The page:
There is a reason. More on that shortly.
Since it’s a mixed evolution of EIB, European Home System Protocol (EHS), and BatiBus, I was familiar with the technology from my days of working on CEBus and LonWorks.
Devices that are KNX-enabled fall into two general categories: sensors (switches, light sensors, temp sensors) and actuators (relays, motors, dimmers). All devices are connected together with a two-wire differential signal bus (RS-485-like) at 9600 bits/s, plus two wires for low-voltage power.
The standard incorporates RF, powerline, IR, and other media, but I have never seen anything used other than twisted-pair.
Every device on the bus has a field configured address and one or more group addresses (of which it is a member). When a device changes state, such as a light switch going from off to on, it transmits its new state to another device address or a group address. Transmitted data can be binary (0/1) or an 8-bit analog value. On the plus side, it is simple and doesn’t need any type of controller.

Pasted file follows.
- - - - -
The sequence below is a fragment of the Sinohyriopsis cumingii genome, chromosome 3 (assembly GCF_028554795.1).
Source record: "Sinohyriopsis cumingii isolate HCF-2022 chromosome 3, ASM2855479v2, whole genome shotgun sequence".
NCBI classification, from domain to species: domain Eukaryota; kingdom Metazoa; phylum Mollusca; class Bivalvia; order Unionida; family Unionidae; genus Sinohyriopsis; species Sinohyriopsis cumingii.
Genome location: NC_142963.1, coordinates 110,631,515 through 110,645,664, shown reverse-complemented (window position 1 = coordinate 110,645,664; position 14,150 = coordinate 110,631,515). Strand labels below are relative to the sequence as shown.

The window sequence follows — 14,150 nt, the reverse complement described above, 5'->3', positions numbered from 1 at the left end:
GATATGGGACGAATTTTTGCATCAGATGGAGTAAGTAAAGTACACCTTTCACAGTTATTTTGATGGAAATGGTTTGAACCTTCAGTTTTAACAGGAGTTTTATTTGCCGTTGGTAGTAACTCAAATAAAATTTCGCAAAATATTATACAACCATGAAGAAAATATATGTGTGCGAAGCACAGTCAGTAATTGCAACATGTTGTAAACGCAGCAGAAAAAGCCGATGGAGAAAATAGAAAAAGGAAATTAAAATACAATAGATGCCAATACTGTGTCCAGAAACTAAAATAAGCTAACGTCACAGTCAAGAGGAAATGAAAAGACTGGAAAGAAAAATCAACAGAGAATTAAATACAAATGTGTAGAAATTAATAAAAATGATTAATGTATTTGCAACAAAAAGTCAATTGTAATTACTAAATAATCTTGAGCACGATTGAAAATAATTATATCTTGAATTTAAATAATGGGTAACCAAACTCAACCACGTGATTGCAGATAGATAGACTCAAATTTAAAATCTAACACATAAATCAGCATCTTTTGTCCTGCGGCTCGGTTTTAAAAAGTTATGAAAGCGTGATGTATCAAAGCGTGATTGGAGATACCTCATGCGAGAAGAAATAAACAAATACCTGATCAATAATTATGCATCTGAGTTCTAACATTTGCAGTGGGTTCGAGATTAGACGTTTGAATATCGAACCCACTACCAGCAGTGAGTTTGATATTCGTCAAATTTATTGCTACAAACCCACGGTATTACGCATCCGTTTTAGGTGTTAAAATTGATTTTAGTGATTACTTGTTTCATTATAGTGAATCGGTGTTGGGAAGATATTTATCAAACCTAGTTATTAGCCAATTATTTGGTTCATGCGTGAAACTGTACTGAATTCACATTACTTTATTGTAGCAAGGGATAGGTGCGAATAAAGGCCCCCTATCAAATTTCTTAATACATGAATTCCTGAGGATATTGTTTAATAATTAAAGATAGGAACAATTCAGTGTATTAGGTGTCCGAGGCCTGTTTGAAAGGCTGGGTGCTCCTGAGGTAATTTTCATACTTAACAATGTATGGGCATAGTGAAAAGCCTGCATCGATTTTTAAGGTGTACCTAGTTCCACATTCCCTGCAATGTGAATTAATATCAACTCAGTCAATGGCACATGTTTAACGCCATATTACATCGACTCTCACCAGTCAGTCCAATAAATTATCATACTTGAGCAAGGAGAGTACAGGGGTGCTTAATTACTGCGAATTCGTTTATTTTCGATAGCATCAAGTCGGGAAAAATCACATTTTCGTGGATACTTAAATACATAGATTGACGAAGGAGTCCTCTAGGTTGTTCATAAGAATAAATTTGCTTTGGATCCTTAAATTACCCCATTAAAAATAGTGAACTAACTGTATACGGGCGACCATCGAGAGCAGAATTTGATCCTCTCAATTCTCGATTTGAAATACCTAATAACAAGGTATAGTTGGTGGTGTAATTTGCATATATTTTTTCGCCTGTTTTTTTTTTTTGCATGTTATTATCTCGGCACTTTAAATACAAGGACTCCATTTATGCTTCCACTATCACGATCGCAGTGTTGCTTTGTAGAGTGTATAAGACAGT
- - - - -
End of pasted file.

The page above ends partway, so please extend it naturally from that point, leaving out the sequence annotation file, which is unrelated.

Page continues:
A typical residential KNX installation looks similar to some “panelized” lighting systems in the U.S.
KNX switches are wired together, daisy-chain fashion, on a 4-wire bus back to the home’s load center. There, the companion KNX lighting load modules (on/off or dimmers) are also wired to the 4-wire bus and connected with conventional 220V electrical wire to the light fixture.
During installation, a specific software application called ETS is used to give each KNX device an address and to “bind” it to another KNX device or devices. In this case, the switches send their state to a load control KNX module. Once set up, it operates no differently than conventional electrical wiring. Of course, a switch could be programmed to control a group of loads. Switches can also receive data to their address to turn on a status LED for example. KNX-compliant devices are manufactured by every major European electrical equipment manufacturer (ABB, Siemens, Schneider, etc.)